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Mol Pharmacol. 1993 Feb;43(2):176-82.

Inhibition by glucocorticoids of the formation of interleukin-1 alpha, interleukin-1 beta, and interleukin-6: mediation by decreased mRNA stability.

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  • 1Syntex Research, Palo Alto, California 94304.

Abstract

The mechanism by which glucocorticoids inhibit interleukin (IL)-1 and IL-6 formation in human monocytes and a promonocytic cell line activated by Escherichia coli lipopolysaccharide was analyzed. Dexamethasone (DEX) decreased levels of IL-1 alpha and IL-1 beta mRNAs in a dose-related fashion. The DEX-induced decrease in levels of IL-1 alpha and IL-1 beta mRNAs was abolished by the steroid receptor antagonist RU486. The levels of IL-1 alpha and IL-1 beta proteins within the cells and of IL-1 beta in the culture medium were decreased by DEX to comparable extents, so that DEX had no detectable effect on cytokine secretion. DEX did not influence lipopolysaccharide-induced transcription of the IL-1 beta gene in monocytes. However, DEX markedly decreased the stability of IL-1 beta mRNA, as shown both by steady state measurements and by pulse-labeling. DEX-induced instability of IL-1 beta mRNA required protein synthesis. DEX was also found to be a potent inhibitor of IL-1-induced expression of the IL-6 gene in connective tissue-type cells from the synovium of patients with rheumatoid arthritis. Inhibition of the formation of proinflammatory cytokines, including IL-1 beta and tumor necrosis factor-alpha, is a mechanism by which glucocorticoids exert anti-inflammatory effects. Inhibition by glucocorticoids of the expression of IL-1 alpha in antigen-presenting cells could decrease the capacity of the cells to stimulate the proliferation of T lymphocytes. This activity, as well as inhibition of the production and effects of IL-1 beta, including induced formation of IL-6 and of certain lymphokines, could explain the immunosuppressive effects of glucocorticoids.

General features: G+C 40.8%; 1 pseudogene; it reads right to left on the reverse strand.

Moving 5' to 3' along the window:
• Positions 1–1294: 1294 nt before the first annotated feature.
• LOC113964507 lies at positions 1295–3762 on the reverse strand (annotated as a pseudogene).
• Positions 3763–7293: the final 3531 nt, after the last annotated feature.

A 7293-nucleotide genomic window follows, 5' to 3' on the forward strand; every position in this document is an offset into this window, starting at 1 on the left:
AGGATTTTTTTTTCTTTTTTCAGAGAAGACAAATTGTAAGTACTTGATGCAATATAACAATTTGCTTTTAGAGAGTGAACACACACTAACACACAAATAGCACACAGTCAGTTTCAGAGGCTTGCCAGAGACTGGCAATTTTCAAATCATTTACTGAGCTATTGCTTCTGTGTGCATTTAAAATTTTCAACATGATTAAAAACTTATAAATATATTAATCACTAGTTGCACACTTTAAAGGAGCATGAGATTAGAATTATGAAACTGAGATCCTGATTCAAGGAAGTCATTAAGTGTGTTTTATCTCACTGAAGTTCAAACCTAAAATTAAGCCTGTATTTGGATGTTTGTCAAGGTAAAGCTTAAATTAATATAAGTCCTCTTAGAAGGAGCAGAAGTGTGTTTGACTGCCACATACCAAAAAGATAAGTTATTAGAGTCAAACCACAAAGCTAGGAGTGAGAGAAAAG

PMID:
8429822
[PubMed - indexed for MEDLINE]
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